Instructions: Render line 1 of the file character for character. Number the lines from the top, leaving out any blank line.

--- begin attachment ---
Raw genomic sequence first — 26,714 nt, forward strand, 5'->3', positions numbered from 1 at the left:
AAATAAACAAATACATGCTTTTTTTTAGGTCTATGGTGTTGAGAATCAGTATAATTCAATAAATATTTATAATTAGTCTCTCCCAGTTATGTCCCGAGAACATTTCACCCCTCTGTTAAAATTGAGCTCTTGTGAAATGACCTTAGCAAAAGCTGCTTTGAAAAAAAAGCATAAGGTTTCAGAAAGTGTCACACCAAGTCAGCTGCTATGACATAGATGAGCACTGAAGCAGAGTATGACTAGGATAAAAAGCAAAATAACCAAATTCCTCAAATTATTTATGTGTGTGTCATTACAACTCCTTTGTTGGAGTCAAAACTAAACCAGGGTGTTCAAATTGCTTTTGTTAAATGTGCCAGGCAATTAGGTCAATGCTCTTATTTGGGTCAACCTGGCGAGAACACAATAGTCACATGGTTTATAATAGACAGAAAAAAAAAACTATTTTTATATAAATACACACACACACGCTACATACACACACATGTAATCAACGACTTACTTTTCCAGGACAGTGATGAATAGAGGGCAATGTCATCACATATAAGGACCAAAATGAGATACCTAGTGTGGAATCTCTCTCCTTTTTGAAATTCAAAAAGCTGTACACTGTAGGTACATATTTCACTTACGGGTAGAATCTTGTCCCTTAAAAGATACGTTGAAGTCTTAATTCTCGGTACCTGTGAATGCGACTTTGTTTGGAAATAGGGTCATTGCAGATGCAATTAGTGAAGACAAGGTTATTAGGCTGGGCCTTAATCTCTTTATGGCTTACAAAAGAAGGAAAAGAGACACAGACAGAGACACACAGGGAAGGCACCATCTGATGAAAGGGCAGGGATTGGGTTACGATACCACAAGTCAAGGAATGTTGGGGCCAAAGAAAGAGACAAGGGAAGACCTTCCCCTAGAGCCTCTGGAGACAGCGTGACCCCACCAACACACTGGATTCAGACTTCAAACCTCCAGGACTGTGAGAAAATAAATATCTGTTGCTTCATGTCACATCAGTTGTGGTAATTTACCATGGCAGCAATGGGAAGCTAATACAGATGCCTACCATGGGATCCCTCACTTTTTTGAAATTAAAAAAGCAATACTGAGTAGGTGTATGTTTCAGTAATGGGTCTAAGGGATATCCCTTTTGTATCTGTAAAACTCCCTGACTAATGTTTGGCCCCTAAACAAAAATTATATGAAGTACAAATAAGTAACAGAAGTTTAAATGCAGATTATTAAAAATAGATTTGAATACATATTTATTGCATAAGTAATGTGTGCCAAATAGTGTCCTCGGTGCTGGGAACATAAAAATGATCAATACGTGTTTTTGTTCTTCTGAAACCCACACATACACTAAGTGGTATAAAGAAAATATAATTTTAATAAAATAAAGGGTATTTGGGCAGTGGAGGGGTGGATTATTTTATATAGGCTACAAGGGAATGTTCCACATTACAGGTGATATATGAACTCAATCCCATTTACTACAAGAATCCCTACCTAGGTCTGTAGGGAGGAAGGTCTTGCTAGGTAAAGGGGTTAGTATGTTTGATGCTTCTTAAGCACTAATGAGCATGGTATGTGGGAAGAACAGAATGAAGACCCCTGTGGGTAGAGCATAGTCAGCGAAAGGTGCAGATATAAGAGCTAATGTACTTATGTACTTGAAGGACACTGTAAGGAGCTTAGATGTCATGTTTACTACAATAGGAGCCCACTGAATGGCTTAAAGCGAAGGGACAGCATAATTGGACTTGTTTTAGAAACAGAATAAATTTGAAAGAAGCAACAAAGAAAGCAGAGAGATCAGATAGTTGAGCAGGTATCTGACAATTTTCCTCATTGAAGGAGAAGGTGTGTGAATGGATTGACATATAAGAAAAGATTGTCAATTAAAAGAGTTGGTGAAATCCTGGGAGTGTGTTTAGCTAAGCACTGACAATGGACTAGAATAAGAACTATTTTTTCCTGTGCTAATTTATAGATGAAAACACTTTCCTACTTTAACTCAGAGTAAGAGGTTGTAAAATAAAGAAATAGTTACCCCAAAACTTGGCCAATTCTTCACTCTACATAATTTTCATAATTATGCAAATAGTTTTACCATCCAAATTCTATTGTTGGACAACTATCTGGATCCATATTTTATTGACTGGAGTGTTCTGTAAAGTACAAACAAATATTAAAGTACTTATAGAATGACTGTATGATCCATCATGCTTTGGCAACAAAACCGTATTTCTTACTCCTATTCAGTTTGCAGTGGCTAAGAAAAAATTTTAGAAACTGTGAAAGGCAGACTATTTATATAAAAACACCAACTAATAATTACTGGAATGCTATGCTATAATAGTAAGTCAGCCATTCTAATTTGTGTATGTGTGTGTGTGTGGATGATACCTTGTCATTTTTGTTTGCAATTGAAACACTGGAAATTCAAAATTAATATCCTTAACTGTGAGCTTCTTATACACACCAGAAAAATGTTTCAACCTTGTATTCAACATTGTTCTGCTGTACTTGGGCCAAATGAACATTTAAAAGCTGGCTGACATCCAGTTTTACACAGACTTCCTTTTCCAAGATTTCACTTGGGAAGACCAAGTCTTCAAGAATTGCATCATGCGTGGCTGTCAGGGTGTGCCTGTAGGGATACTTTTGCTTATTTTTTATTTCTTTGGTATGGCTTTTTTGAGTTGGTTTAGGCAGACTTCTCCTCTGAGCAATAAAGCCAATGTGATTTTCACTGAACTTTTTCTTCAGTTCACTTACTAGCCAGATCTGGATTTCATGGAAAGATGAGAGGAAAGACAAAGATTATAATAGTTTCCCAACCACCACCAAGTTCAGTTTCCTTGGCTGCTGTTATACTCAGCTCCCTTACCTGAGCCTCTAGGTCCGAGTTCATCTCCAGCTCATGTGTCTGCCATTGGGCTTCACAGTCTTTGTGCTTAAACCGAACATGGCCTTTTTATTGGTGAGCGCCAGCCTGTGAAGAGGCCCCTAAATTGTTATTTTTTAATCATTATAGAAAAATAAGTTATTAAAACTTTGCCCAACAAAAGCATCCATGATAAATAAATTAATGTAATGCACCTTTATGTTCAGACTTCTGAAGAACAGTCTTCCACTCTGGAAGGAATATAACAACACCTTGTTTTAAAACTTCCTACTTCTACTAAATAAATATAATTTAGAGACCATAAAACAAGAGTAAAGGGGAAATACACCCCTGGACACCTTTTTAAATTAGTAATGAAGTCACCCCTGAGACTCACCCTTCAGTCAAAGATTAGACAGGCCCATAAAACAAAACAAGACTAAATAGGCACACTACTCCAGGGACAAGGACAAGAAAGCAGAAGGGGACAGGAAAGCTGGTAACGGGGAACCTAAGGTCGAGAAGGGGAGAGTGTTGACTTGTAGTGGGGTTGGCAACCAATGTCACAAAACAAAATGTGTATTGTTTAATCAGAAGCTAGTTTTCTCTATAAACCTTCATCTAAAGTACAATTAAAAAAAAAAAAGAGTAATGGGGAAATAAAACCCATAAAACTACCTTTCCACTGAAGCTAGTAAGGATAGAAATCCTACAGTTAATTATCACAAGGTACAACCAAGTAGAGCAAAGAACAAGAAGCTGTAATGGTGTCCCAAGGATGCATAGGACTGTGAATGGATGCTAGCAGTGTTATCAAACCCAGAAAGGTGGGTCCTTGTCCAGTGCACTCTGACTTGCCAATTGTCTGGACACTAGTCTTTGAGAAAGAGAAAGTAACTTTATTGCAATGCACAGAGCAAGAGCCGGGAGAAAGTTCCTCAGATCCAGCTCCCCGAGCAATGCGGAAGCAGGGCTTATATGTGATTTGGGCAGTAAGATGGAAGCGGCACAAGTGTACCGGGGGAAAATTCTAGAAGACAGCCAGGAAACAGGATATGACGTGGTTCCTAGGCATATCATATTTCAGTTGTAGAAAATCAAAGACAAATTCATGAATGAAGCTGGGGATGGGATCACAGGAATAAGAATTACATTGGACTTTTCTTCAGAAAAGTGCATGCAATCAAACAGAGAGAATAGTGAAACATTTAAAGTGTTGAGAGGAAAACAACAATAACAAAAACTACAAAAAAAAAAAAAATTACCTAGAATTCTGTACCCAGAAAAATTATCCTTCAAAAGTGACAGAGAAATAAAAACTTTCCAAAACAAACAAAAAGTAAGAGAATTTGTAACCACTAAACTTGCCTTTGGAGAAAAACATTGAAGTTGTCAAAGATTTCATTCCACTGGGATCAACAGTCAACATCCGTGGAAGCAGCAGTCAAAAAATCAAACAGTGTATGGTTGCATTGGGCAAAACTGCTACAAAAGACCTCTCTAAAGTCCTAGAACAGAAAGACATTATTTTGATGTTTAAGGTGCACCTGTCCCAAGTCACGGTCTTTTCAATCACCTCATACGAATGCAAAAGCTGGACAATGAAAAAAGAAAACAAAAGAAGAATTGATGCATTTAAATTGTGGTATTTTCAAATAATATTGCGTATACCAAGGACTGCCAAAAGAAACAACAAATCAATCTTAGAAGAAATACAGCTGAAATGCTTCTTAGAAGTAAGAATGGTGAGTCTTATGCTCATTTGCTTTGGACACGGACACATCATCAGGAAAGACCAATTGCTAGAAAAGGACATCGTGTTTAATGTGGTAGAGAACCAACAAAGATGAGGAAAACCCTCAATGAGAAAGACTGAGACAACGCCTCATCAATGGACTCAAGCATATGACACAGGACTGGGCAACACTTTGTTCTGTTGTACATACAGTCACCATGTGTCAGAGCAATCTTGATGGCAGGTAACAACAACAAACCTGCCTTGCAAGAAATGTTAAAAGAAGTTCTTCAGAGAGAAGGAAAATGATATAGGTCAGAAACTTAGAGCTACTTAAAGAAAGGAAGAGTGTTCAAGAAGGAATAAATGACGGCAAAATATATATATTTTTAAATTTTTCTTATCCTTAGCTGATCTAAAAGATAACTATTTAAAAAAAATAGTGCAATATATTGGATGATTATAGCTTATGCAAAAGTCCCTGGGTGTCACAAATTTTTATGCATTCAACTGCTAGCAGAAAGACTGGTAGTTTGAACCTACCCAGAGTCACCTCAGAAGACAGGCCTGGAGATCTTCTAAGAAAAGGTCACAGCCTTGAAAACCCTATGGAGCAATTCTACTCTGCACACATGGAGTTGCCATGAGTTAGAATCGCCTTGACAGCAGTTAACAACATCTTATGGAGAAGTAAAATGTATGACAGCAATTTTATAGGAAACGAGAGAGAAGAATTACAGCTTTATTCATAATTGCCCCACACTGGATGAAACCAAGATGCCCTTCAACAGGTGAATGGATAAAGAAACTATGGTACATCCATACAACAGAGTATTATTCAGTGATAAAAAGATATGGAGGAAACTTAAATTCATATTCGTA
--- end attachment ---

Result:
Raw genomic sequence first — 26,714 nt, forward strand, 5'->3', positions numbered from 1 at the left: